By Sujata Rajpal
The mothers dragging their little children from one hobby class to another are often scoffed at for being too pushy. Free play is important for holistic development of a child. Isn’t it? Why thrust your own ambitions on your kids? Let them decide their own course of life — is the modern thinking.
Think again. Could the Phogat sisters find their glory if their father would’ve let them be, watching meekly from a distance, patiently waiting for his daughters to find their own calling? Definitely not. Geeta and Babita, who had the fortune of having a biopic made on them, would’ve got married at the ‘right’ age and fallen into oblivion.
Why go far off? In our own backyard, we have a home-grown golfer who at the tender age of seven, was ordered to play golf by her father. With a wooden ruler in his hand, the ‘monster’ father would watch his little girl hit the golf ball on the terrace of their house. Though the ruler was only to scare her, the sight of it was enough to make her go on hitting the ball for an hour every day.
She would cry begging him to let her go but he wouldn’t budge. Fast forward to about two decades later, today that pretty little girl is a well-known name on the golf scene not only in Karnataka but also in India. She is a professional player, an international referee and a certified coach.
For the uninitiated we are talking about our very own Sonam Chug (daughter of Nina Prakash and V. Prakash) who has been playing golf for more than two decades and tournament after tournament adding new feathers to her already decorated cap.
“I am grateful to my parents for forcing me to play golf. Today I can’t imagine my life without golf. It’s my identity. My passion,” says Sonam emotionally, her voice brimming with pride. Sonam is the youngest woman to be qualified as a Certified International Rules Official. After finishing among the top two referees in the Level 2 referee exam held last year, she was sent by the IGU (Indian Golf Union) to St. Andrews in Scotland to complete her certification.
“There was no pressure to bring trophies home, I was just asked to play the game. Initially it was a torture but when I started winning tournaments, I started enjoying the game,” reveals the golfer who played her first tournament at the age of 12. Since then there has been no looking back. About two hundred trophies won by the exuberant woman glitter the foyer of their home in Gokulam and gladly there is a room for plenty more.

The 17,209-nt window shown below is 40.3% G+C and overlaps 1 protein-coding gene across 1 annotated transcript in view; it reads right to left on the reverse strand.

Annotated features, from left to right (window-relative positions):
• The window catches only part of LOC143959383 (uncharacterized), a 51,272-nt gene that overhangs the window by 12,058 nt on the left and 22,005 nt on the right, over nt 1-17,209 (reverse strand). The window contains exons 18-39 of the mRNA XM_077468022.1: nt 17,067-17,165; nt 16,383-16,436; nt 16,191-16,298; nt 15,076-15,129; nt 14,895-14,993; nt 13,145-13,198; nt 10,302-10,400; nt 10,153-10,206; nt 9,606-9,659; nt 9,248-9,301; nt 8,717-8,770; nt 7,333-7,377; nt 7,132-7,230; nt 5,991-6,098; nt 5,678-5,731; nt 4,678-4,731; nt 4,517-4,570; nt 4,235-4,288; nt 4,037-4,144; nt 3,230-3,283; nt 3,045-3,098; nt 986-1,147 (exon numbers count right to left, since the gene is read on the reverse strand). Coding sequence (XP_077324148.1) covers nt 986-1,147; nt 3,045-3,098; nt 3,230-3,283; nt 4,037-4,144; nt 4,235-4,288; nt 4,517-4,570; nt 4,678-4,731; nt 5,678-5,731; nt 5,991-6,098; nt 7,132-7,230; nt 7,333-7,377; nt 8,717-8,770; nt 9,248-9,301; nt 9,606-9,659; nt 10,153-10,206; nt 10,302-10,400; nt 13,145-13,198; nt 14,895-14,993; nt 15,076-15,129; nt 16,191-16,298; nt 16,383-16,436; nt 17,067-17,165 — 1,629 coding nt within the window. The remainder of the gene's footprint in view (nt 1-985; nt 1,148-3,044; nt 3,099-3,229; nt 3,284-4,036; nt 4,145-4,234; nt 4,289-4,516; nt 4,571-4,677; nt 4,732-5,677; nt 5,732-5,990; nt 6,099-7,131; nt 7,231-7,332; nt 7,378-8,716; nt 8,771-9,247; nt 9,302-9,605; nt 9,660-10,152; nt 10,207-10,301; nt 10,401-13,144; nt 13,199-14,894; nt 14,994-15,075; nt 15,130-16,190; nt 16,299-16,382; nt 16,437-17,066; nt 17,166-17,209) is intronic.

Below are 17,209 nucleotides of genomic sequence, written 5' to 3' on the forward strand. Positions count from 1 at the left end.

After playing amateur and corporate golf for about two decades, when in 2015, Sonam won World Corporate Golf challenge in Portugal, Toyota Karnataka Golf Festival and the Prestige Masters, she knew it was the time to go professional. Sonam is the first woman to represent India and the first and only woman in the world to win the World Corporate Golf Championship.
“Very shortly I will be a certified coach. After that I can play, be a referee and also coach,’ announces Sonam beaming a modest smile. In India there are only five international certified women referees and approximately the equal number of women coaches.
Play, referee and coach — which is your favourite? I ask. In response, she lets out a confident laugh before speaking. “I love all three. Playing is something which gives me ultimate joy and I would never stop playing. Coaching is equally exciting. It is like passing on your passion to a budding player. And being a referee comes naturally to me. It is thrilling because one wrong nod from the referee can change the complete game. It’s challenging to be in that responsible position.”
A product of Jayachamaraja Wadiyar Golf Club (JWGC), Sonam owes her success to her home Club which has always been encouraging towards the young talent.
At 15, her parents gave her a choice to take up golf professionally or go the regular route of education along with amateur golf. ‘Continuing with higher education was my clear choice. Golf is fun to play but there is no money in it especially in India. Moreover, I wanted to have something to fall back upon,’ she explains truthfully.
When the free-wheeling conversation at her house shifts to benefits of golfing, she gets up to go to her room and comes back with a book. The book titled ‘Golf and Networking — a Myth or Reality’ is authored by Sonam. “There are no myths, it is only reality. Golf definitely helps in networking,” Sonam clarifies.
“There are separate women and men tournaments but mainly there are no age wise segregations. You would be playing with a teenager one day and playing with an octogenarian the next day. Besides the joy that playing the sport gives, networking and the learning that comes from meeting people from various walks of life is an impetus to take up golf,” she says.
What it takes to excel in golf? I am eager to know.
“Physical fitness and mental agility but unlike other sports, more than physical stamina, one needs mental strength. Golf is a mind game. Earlier, golf was considered an old man’s game but now as more and more youngsters are playing the sport, the dynamics are changing.”
What next, I am curious to know.
“I live each day as it comes. In future, it is difficult to tell towards which of my three passions I would lean more — play, referee or coach. I will decide as the opportunities come. As of now I am getting into my father’s business as well as playing the game for the love of it,” declares the chirpy woman with aplomb.